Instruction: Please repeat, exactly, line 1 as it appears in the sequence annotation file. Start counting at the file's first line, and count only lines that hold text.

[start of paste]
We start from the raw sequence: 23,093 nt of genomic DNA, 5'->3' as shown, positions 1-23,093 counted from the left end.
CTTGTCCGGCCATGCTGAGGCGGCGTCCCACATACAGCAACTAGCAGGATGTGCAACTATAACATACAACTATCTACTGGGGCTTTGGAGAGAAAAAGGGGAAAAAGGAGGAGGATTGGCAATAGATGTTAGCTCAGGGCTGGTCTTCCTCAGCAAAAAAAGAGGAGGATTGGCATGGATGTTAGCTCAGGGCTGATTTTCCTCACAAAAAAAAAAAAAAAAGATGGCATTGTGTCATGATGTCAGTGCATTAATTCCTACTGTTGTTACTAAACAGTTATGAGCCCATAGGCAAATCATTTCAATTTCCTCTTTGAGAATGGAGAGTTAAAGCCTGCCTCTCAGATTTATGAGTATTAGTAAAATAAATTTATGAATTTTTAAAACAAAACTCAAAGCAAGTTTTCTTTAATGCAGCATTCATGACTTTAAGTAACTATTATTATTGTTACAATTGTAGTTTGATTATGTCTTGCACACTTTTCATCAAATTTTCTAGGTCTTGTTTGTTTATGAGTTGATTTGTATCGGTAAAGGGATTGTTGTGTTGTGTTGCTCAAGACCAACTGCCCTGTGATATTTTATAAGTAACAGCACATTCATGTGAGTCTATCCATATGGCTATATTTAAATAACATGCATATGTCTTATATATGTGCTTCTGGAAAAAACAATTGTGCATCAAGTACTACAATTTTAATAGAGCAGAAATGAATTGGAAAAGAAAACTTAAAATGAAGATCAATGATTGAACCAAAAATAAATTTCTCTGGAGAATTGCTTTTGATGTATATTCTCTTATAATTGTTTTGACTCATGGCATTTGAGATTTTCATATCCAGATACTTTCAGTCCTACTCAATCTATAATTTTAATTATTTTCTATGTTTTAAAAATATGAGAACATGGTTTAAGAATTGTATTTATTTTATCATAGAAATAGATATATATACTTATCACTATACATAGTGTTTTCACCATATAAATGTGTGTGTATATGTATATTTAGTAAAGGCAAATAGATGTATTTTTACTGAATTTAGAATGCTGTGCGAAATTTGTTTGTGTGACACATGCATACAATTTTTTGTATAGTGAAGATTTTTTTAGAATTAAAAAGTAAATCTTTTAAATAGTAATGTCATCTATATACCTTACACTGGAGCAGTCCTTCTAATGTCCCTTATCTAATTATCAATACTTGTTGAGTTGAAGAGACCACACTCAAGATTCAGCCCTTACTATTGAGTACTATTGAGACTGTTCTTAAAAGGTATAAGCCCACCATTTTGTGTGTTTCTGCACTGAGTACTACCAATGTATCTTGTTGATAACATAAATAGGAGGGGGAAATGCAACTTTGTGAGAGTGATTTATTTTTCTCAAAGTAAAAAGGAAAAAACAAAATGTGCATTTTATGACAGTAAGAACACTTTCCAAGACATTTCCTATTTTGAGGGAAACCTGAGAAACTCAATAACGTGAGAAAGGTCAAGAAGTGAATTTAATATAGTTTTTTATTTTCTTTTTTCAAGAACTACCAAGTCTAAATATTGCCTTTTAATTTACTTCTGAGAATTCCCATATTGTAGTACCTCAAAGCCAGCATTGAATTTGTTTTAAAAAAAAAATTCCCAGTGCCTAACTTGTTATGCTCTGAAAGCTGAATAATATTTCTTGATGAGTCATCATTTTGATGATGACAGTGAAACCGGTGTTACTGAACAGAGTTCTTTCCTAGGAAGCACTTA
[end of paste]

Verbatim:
We start from the raw sequence: 23,093 nt of genomic DNA, 5'->3' as shown, positions 1-23,093 counted from the left end.